Made at the end of the communist era in Hungary, Ildiko Enyedi’s surreal odyssey tracks the progress of female identity through the accelerating mechanical age of the early twentieth century. Boasting an extraordinary triple role for the excellent Dorothy Segda as identical twins Dora and Lili and their mother. Born on the day Edison invents the light bulb, Dora and Lili are separated in childhood and follow different paths to meet again on the Orient Express, one a pampered courtesan, the other a feminist anarchist. —Leeds International Film Festival
Ildikó Enyedi was born in Budapest in 1955. She studied at the University of Economics between 1975 and 1978 and from 1979 at the Academy of Theatre and Film Art Budapest. She graduated as a film director in 1984. From 1978 to 1984, she was a member of the fine arts group INDIGO. After making short feature films with the Béla Balázs Studio, she won the Caméra d’Or prize in Cannes for her first full-length feature film MY 20TH CENTURY. In 1991, she was awarded the Béla Balázs Award. —Shanghai International Film Festival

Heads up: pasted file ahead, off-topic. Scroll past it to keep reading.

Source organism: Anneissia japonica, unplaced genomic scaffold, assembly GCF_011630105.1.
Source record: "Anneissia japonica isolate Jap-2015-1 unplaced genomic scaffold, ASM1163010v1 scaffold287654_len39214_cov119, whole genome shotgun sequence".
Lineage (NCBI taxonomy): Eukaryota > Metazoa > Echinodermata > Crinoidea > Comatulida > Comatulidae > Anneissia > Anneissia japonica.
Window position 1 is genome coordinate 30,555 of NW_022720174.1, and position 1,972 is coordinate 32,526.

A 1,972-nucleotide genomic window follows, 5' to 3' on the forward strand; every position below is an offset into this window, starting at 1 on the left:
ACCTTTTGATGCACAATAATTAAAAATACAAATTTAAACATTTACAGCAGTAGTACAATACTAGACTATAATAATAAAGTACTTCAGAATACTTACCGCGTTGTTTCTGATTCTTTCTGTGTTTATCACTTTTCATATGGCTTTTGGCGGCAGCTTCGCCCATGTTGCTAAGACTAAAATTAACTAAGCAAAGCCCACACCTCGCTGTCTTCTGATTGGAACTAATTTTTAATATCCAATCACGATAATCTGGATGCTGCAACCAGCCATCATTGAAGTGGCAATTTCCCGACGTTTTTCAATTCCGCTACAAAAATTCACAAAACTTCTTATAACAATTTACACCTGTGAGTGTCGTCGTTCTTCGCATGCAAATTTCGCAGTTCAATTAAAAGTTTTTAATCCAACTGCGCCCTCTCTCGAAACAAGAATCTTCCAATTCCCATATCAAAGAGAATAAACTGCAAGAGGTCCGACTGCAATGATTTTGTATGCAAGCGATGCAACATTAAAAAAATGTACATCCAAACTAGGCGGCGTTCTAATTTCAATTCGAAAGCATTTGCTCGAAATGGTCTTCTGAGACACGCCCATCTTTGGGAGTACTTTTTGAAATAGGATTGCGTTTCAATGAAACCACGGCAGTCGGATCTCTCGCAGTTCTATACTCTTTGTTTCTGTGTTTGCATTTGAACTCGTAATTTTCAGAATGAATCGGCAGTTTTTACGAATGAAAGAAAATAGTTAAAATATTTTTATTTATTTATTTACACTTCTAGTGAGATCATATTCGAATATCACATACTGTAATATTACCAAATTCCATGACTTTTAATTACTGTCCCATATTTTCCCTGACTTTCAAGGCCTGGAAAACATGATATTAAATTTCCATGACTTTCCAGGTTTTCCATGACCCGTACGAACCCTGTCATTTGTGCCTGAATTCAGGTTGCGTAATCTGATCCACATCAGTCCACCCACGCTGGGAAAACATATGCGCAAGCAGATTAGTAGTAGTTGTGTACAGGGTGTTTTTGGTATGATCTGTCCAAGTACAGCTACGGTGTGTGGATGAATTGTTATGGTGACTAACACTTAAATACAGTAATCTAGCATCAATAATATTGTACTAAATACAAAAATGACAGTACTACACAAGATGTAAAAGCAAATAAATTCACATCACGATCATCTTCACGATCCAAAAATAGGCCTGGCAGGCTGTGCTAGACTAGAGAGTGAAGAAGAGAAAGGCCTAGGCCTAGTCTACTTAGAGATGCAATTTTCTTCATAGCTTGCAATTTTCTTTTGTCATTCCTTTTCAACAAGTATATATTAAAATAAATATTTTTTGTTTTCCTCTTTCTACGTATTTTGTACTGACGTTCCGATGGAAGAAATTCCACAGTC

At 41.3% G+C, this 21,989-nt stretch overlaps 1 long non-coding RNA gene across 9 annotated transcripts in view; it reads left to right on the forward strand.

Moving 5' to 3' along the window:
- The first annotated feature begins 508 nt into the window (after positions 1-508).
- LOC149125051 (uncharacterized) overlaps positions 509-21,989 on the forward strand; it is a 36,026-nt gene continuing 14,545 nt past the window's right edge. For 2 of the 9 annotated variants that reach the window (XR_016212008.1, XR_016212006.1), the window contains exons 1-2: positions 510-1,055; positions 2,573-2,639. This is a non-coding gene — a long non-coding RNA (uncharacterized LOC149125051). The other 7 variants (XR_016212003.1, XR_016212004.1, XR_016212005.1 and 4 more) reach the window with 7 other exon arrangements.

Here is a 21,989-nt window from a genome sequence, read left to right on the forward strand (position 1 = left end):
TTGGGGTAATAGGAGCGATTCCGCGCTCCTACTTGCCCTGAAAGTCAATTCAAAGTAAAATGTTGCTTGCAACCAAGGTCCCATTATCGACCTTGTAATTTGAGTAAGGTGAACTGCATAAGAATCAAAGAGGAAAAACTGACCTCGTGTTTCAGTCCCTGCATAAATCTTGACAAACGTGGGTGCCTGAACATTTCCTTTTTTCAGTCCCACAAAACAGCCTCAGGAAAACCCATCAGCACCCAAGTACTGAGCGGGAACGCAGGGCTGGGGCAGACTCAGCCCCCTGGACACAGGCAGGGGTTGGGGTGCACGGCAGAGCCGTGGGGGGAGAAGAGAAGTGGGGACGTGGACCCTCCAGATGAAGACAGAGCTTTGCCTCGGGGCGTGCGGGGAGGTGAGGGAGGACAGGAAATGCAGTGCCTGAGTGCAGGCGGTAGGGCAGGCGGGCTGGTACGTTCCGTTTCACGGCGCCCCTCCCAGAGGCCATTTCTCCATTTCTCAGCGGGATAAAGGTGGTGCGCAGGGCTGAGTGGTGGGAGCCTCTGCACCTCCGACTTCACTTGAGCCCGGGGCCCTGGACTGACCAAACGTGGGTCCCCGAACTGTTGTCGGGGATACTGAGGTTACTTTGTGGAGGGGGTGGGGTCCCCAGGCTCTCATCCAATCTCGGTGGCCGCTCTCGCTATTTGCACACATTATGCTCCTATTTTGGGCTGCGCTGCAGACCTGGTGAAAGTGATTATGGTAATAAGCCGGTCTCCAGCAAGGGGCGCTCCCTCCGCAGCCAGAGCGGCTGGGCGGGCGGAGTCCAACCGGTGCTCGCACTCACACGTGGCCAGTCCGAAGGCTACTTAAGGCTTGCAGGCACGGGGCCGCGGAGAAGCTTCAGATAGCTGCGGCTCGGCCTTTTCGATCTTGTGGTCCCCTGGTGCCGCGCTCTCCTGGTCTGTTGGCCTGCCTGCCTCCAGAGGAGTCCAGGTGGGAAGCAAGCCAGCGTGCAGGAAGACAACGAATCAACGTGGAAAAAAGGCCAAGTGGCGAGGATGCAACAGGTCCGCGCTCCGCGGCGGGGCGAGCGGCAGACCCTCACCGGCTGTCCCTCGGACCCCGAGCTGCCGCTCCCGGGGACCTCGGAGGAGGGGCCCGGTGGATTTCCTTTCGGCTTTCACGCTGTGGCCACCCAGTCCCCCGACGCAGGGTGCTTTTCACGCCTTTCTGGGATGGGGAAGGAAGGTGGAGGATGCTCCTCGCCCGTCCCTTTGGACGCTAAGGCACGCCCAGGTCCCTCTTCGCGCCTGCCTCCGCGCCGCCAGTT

This film is so nice that saying anything critical about it makes you feel like a brute. It's the filmic equivalent of a 80% cocoa brownie, sold in a stylish little cardboard box, in a stylish little shop that looks like it's 1900, on a stylish little promenade with chic people pretending they are somewhere and sometime else. No-one wants to harm such a good brownie and such nice people.